Tuesday, February 12, 2008
This is one of the most crucial pieces that we can talk about so far regarding performance. Having the disks that make up the LUN misaligned can be a performance impact of up to 30% on an application. The reason this occurs is because of the “Signature” or MetaData information that a host writes to the beginning of a LUN/Disk. To understand this we must first look at how the Clariion formats the LUNs.
In an earlier blog, we described how the Clariion formats the disks. The Clariion formats the disks in blocks of 128 per disk, which is equivalent to a 64 KB of data that is written to a disk from Cache. Why this is a problem, is that when an Operating System like Windows, grabs the LUN, it wants to initialize the disk, or write a disk signature. The size of this disk signature is 63 blocks, or 31 ½ KB of disk space. Because the Clariion formats the disks in 128 blocks, or 64 KB of disk space, that leaves 65 blocks, or 32 KB of disk space remaining on the first disk for the host to write data. The problem is that the host writes to Cache in whatever block size it does. Cache then holds the data a writes the data out to disk in a 64 KB Data Chunk. Because of the “Signature”, the 64 KB Data Chunk now has to go across two physical disks on the Clariion. Usually, we say that hitting more disks is better for performance. However, with this DISK CROSS, performance will go down on a LUN because Cache is now waiting for an acknowledgement from two disks instead of one disk. If one disk is overloaded with I/O, a disk is failing, etc…this will cause a delay in the acknowledgement back to the Storage Processor. This will be the case from now on when Cache writes every chunk of data out to this LUN. This will impact not only the LUN Cache is writing too, but to every LUN on the Raid Group may be affected.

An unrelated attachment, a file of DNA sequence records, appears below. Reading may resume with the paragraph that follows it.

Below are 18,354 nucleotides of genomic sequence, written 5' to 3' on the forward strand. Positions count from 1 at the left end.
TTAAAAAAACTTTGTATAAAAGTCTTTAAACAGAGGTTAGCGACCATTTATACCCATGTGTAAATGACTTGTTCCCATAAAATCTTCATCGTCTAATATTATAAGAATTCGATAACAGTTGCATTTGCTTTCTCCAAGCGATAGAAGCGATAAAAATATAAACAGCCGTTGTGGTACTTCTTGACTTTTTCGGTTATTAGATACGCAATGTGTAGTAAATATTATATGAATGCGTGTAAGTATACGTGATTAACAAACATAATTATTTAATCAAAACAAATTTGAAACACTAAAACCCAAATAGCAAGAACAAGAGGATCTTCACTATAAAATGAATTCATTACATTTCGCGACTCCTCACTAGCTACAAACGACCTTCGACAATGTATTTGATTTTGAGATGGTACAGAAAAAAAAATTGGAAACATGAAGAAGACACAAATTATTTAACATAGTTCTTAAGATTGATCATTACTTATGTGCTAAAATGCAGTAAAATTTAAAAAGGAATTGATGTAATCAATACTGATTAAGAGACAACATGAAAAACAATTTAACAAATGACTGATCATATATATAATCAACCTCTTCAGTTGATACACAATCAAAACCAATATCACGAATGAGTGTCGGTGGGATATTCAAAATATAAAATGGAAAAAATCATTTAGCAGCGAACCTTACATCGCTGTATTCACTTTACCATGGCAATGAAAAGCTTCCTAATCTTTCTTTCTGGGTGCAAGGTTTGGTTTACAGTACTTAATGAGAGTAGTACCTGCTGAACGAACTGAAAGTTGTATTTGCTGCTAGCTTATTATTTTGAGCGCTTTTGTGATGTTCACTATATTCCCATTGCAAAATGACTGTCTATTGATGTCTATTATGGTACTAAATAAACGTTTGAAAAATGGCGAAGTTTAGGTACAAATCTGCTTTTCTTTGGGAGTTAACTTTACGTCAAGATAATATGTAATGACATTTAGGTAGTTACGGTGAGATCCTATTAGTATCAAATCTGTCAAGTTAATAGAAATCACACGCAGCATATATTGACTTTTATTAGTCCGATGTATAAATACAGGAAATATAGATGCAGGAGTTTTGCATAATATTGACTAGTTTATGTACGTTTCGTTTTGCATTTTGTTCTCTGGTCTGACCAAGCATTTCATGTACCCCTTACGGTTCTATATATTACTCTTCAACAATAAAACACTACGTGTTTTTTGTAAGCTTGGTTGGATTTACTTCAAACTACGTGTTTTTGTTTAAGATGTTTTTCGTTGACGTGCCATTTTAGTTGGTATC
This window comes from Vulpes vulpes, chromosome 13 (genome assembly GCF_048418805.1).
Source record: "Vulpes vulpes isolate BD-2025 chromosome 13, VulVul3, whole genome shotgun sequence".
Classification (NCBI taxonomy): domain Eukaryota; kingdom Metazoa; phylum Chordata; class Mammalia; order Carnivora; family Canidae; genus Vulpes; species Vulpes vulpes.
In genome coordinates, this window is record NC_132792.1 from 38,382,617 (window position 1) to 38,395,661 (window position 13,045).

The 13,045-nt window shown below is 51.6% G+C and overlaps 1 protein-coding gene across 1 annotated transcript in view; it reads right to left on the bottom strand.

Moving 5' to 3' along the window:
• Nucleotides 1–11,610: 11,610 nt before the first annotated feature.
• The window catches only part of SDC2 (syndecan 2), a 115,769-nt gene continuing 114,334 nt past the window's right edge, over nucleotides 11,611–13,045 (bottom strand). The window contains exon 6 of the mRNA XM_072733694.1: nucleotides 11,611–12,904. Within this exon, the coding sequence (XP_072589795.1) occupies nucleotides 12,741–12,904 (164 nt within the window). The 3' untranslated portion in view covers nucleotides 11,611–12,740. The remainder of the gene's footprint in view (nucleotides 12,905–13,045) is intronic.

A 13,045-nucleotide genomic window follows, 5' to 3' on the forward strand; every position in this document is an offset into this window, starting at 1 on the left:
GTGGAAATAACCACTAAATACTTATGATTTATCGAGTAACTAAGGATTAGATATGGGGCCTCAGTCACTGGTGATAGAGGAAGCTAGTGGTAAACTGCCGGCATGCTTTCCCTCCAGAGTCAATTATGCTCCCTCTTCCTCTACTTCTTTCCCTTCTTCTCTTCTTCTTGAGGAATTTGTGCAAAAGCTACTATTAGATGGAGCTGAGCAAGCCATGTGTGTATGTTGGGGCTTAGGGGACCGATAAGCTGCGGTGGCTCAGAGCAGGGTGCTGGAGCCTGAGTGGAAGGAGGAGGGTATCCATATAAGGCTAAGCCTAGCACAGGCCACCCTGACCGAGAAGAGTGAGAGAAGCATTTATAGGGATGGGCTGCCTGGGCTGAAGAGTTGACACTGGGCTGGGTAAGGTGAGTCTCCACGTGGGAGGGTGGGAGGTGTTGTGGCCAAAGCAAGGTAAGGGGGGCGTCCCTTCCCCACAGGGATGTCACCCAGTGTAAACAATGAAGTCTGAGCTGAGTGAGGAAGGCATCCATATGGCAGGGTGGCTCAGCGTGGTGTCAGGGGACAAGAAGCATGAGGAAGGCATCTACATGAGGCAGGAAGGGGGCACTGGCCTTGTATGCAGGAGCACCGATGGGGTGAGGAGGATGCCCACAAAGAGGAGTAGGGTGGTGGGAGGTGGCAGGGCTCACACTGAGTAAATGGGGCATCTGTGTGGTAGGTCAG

By using an offset on a LUN from a Host Based Utility, ie Diskpart, or Diskpar for Windows, we are allowing the Clariion to write a 64 KB Data Chunk to one physical disk at a time. Essentially, what we are doing is giving up the remaining disk space on the first physical disk in the Raid Group as the illustration shows above. Window’s still writes it’s “Signature” to the first 63 blocks, but we use Diskpart, or Diskpar to offset the disk space the Clariion Writes to of the remaining space on the first disk. When Cache writes out to disk now, it will begin writing out to the first block on the second disk in the Raid Group, thereby giving the full 128 blocks/64 KB chunk that the Clariion hopes to write out to one physical disk.
The problem with all of this is that this offset or alignment needs to set on a Window’s Disk/LUN before any data is written to the LUN. Once there is data on the LUN, this cannot be done without destroying the existing LUN/data. The only way to now fix this problem is to create a new LUN on the Clariion, assign it to the host, set the offset/alignment, and do a host-based copy/migration. Again, a Clariion LUN Migration is a block for block LUN copy/move. All you are doing with a LUN Migration is moving the problem to a new location on the Clariion.
Windows has two utilities from the Command prompt that can be run to set the offset/alignment, Diskpar and Diskpart.
Diskpar is used for Window’s systems running Windows 2000, or 2003, not using at least Service Pack 1. Diskpar can be downloaded as part of the Resource Kit, and requires through its command line interface that the offset be equal to 128. Diskpar sets the offset in blocks, Since the Clariion formats the disks in 128 blocks, the Clariion will now offset writing to the LUN to block number 128, which is the first block on the second disk.
Diskpart is for Windows Systems running Windows 2003, service pack 1 and up. Diskpart sets the alignment in KiloBytes. Since the Clariion formats the disk in 64 KB, the Clariion will now align the writing to the LUN in 64 KB Chunks, or the first full 64 KB chunk, which is the second physical disk in the Raid Group.
This is also an issue with Linux servers, as an offset will need to set as well. Here again, the number to use is 128, because fdisk uses the number of blocks, not KiloBytes.
The following blog entry will list the steps for setting the offset for Windows 2003, as well as Linux servers.